Jeff: Well excellent well talking about it being fast I'm going to make a quick exit to our next break so I'll be back in.

Alla Breve. We’ll see you in two minutes.

******

Jeff: Welcome back I'm here today with Lee Hubert. Lee is an outstanding facilitator speaker and all around great guy that we're just happy to be on the show with us today, Lee.

We are walking through some of these questions and what I want to really do for the audience is get down to some of these specifics. You know so the question that he asked around, do we know our time signatures and how to change them? You know maybe give us just a little bit more like on that and you know I've got a couple of ideas for my practice of how do I help people change them, but why don't you start? As anybody making music knows you know you start out some place you think of it this way.

You see the little cleft sign in your mind and you see the lines on the paper. For those of you who know how to read music good on you and you'll start you know with a bar, a measure of music. It's usually they come in fours and then inside that little subset four bars in each bar it has you know some beats, some you know notes that are going to be played. You know when you were wired at the factory your sheet music had a default put on it of X number of beats per measure.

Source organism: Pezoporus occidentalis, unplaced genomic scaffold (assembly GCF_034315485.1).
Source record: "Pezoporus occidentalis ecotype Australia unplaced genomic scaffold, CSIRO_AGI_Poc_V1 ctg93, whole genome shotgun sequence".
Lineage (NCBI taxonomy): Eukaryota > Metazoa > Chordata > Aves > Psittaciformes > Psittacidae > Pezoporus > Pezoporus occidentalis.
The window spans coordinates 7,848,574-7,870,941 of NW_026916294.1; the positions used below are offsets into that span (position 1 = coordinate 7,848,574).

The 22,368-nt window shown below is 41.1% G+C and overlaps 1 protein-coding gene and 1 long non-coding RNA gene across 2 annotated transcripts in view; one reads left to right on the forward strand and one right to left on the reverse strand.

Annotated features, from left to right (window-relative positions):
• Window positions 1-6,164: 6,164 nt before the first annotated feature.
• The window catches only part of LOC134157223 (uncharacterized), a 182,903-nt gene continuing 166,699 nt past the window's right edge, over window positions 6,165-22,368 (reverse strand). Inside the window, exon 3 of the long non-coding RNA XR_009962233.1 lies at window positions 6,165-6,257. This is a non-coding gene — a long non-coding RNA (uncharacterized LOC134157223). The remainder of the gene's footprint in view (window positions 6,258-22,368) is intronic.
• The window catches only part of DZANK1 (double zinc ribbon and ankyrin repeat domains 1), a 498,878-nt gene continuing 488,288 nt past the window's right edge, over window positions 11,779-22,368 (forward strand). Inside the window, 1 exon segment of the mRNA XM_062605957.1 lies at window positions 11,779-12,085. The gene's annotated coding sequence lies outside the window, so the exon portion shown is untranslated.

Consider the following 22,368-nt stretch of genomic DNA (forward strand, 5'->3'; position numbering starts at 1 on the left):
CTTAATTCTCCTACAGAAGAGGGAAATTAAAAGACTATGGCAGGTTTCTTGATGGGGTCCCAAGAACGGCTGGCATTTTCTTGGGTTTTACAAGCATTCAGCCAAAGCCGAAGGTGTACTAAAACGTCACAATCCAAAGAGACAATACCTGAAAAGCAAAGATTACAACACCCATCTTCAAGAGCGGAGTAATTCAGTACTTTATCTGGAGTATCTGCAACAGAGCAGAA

Now some people may not describe it that way, but we refer to that as your personality. Now in addition to that there's going to be other people out there that you know their sheet music may be configured like yours or not and the first the very first step to your point Jeff is just being aware of what our time signature is.

You know you can talk disc terms if you want to prefer to talk about music. If I'm a sort of person that's going pretty fast and you know I get good results, but I may not be connecting with people that is going to be one of those situations where I’m asking the question are you playing solo when you're part of a larger group? Translation are you able to connect laterally or up or down with strategic relationships. Another thought about time and signatures is to be aware of what the other time and signatures are of the people around you and if you don't know observe ask or better still listen.